Jim Sullivan suggests that we consider the following question in our blog posts this week:
“What might be the advantages and disadvantages of using a class blog or student blogs for your class?”
I have enjoyed the blogging aspect of potcert. And I thought Lisa’s and Jim’s videos were interesting and informative. Lisa’s video was a useful overview of blogging for courses (I liked the chart), and Jim’s provided good examples of applications. (Honestly, I did wonder whether it would have been useful to see these vids earlier, say soon after we started with all of this blogging stuff, but then again those of us new to blogging, which includes me, may not have been ready for that much information without some experience first).
All of this has made me think about incorporating blogging into my courses, replacing the discussion board aspect of them (which as I’ve noted previously, I’ve never been very good at pulling off anyway). And I have been considering using a blog instead of an LMS in order to do so. In thinking about this, I have indeed considered the advantages and disadvantages of blogs and blogging.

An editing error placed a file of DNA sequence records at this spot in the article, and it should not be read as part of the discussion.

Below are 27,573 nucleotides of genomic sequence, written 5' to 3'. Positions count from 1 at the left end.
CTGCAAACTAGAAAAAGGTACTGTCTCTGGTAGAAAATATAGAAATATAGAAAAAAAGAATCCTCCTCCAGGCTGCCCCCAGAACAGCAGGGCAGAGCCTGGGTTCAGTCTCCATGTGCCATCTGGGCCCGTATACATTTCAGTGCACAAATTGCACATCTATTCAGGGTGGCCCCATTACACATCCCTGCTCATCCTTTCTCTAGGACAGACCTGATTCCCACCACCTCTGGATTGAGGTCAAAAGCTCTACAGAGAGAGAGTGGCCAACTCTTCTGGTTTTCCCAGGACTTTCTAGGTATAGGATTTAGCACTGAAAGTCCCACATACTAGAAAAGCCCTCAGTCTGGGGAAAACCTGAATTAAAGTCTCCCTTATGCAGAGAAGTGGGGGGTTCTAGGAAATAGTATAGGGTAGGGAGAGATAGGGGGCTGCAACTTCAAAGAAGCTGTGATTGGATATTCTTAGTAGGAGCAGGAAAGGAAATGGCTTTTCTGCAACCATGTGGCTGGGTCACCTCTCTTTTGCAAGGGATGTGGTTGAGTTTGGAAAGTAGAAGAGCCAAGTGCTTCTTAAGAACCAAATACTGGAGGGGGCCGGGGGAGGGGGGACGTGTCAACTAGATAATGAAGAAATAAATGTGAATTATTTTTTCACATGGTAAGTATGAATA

I think the advantages are fairly clear. When we blog, we have a good bit more freedom of what to say, how to say it, to whom to say it, etc. than when we respond to a prompt. We have to think more about what we are saying than when we respond to a prompt (at least I think we do). It’s sustained writing. It’s creative writing. It’s reflective writing. And if we don’t do it in an LMS, then it’s out there for the world to see (should it want to look, that is). And I like all of this. I also like that I can respond to those posts that I find particularly interesting and that I’m not forced to comment on a specific prompt, whether I have anything to say about it or not.
The advantages are also the disadvantages. I wonder whether blogging too “me-centered” and not “idea or topic centered” or “discussion-centered” enough. I wonder about what I’m missing after I’ve responded to 10 or so blogs and am just “done,” when I don’t have time or energy to cull through all of the comments. I wonder whether, because there is so much freedom, we really ever advance the conversation. It is easy to miss a thought in a post or comment and then post the idea again as if it were a new one. Are we getting anywhere or just spinning our wheels? Are we getting there together? Is that important?
Freedom, creation, reflection, interest. Those are big things. They may well outweigh the disadvantages. But the disadvantages certainly are worthy of consideration.